The Chintz Age is about bohemians and the middle class struggling to survive and maintain relevance in an urban climate that has become overly expensive and increasingly hostile to their very existence. While the stories are set in NYC, the themes they deal with are equally relevant to any rapidly changing urban environment.
Can living in a bland glass and steel tower erode your soul? In “Highline/Highlife,” a young writer who enters into a marriage in bad faith to advance his career, willing himself to be a sort of master of the literary universe, becomes trapped in his glass apartment overlooking the Highline, the disintegration of his life and career on display for the amusement of poorly dressed tourists. The writer is driven to adultery, and then madness, through living under the constant scrutiny of passersby.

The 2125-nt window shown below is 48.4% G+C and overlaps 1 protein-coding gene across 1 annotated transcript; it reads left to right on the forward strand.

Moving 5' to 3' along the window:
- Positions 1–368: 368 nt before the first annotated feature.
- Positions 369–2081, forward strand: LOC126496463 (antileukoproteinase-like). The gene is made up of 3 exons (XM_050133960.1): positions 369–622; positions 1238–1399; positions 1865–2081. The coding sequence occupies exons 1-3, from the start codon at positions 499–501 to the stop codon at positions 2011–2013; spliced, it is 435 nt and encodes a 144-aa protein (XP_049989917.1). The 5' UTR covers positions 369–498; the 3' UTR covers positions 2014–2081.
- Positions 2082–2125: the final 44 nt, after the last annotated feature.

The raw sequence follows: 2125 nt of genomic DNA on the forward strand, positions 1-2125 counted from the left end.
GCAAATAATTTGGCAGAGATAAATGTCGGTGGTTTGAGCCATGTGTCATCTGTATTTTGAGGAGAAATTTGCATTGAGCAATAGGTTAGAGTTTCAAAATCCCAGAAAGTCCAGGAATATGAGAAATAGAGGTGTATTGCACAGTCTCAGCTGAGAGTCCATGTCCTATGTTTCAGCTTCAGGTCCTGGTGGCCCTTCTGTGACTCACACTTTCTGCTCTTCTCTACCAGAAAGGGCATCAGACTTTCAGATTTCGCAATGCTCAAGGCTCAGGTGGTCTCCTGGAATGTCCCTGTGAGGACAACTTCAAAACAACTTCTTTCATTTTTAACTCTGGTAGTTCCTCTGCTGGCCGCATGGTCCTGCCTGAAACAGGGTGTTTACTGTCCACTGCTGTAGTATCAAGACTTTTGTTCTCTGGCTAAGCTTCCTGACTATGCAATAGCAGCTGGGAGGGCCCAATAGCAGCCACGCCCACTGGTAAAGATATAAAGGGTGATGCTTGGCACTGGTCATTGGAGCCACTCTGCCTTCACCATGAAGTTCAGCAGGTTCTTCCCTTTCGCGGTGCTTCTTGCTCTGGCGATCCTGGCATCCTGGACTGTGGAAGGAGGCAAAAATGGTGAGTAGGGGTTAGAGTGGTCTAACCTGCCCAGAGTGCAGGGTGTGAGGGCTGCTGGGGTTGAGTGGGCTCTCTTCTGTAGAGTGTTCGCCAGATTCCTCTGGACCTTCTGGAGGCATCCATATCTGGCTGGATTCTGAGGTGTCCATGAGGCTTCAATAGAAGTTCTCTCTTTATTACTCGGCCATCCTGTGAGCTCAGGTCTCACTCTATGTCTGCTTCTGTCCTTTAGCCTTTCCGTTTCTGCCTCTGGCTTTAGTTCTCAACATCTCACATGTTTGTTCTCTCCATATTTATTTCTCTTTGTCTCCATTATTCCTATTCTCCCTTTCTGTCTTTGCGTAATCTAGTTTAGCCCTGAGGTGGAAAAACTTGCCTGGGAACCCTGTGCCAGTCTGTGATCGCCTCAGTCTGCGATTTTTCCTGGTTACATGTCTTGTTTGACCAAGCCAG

The displacement of mom and pop shops by chain stores and bank branches has become a hot button issue of late, as cities become increasingly standardized and suburbanized. In “Fat Hippie Books,” a bookshop owner, faced with the imminent closure of his small East Village shop due to skyrocketing rent, sets off on a journey of self discovery intended to mirror one of Beat legend Jack Kerouac’s famous road trips.
The decrease of affordable housing has led to a climate of increasingly cutthroat competition for living space in NYC. In “The Retro-Seventies Manhattan Dream Apartment,” the novella that completes the collection, a schizophrenic dinner theater actress and a psychopathic computer programmer, dark soul mates bound together in a twisted love affair, engage in a battle of wills in a bid to control a valuable piece of rent stabilized real estate.
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